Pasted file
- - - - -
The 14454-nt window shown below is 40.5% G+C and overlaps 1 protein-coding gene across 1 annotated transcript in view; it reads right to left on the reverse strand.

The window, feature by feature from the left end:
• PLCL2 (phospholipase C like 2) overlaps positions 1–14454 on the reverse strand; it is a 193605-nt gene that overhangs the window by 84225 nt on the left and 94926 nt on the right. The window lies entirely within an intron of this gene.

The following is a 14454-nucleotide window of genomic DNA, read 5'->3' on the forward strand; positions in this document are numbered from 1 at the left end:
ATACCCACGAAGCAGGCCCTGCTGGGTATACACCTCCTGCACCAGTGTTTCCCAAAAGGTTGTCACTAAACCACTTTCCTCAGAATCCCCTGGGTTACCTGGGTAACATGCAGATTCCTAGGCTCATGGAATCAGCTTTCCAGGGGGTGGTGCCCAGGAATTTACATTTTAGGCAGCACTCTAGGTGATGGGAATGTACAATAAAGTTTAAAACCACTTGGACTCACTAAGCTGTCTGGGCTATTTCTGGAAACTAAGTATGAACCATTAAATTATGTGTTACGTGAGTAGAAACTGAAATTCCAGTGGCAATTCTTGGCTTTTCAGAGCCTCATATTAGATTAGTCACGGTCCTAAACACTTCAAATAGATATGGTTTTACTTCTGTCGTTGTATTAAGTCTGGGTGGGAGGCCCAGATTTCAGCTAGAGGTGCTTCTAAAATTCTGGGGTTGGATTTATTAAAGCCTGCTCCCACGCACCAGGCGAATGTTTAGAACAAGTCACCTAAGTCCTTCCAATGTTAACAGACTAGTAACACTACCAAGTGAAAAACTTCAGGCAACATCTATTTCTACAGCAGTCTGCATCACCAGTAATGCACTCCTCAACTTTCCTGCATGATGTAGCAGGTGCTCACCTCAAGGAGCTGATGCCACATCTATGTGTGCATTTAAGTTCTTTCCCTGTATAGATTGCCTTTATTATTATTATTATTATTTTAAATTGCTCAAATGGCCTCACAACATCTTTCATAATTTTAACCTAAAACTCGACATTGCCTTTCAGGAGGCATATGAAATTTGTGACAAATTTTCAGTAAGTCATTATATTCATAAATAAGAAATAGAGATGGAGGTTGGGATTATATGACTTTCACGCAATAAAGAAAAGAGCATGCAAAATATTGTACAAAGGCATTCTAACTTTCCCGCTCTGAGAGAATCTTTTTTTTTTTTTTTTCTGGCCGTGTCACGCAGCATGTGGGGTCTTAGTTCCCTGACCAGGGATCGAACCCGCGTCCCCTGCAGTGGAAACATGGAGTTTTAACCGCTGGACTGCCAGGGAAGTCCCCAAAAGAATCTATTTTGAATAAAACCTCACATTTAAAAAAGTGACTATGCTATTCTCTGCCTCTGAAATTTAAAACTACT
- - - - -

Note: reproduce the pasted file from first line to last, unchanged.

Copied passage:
The 14454-nt window shown below is 40.5% G+C and overlaps 1 protein-coding gene across 1 annotated transcript in view; it reads right to left on the reverse strand.

The window, feature by feature from the left end:
• PLCL2 (phospholipase C like 2) overlaps positions 1–14454 on the reverse strand; it is a 193605-nt gene that overhangs the window by 84225 nt on the left and 94926 nt on the right. The window lies entirely within an intron of this gene.

The following is a 14454-nucleotide window of genomic DNA, read 5'->3' on the forward strand; positions in this document are numbered from 1 at the left end:
ATACCCACGAAGCAGGCCCTGCTGGGTATACACCTCCTGCACCAGTGTTTCCCAAAAGGTTGTCACTAAACCACTTTCCTCAGAATCCCCTGGGTTACCTGGGTAACATGCAGATTCCTAGGCTCATGGAATCAGCTTTCCAGGGGGTGGTGCCCAGGAATTTACATTTTAGGCAGCACTCTAGGTGATGGGAATGTACAATAAAGTTTAAAACCACTTGGACTCACTAAGCTGTCTGGGCTATTTCTGGAAACTAAGTATGAACCATTAAATTATGTGTTACGTGAGTAGAAACTGAAATTCCAGTGGCAATTCTTGGCTTTTCAGAGCCTCATATTAGATTAGTCACGGTCCTAAACACTTCAAATAGATATGGTTTTACTTCTGTCGTTGTATTAAGTCTGGGTGGGAGGCCCAGATTTCAGCTAGAGGTGCTTCTAAAATTCTGGGGTTGGATTTATTAAAGCCTGCTCCCACGCACCAGGCGAATGTTTAGAACAAGTCACCTAAGTCCTTCCAATGTTAACAGACTAGTAACACTACCAAGTGAAAAACTTCAGGCAACATCTATTTCTACAGCAGTCTGCATCACCAGTAATGCACTCCTCAACTTTCCTGCATGATGTAGCAGGTGCTCACCTCAAGGAGCTGATGCCACATCTATGTGTGCATTTAAGTTCTTTCCCTGTATAGATTGCCTTTATTATTATTATTATTATTTTAAATTGCTCAAATGGCCTCACAACATCTTTCATAATTTTAACCTAAAACTCGACATTGCCTTTCAGGAGGCATATGAAATTTGTGACAAATTTTCAGTAAGTCATTATATTCATAAATAAGAAATAGAGATGGAGGTTGGGATTATATGACTTTCACGCAATAAAGAAAAGAGCATGCAAAATATTGTACAAAGGCATTCTAACTTTCCCGCTCTGAGAGAATCTTTTTTTTTTTTTTTTCTGGCCGTGTCACGCAGCATGTGGGGTCTTAGTTCCCTGACCAGGGATCGAACCCGCGTCCCCTGCAGTGGAAACATGGAGTTTTAACCGCTGGACTGCCAGGGAAGTCCCCAAAAGAATCTATTTTGAATAAAACCTCACATTTAAAAAAGTGACTATGCTATTCTCTGCCTCTGAAATTTAAAACTACT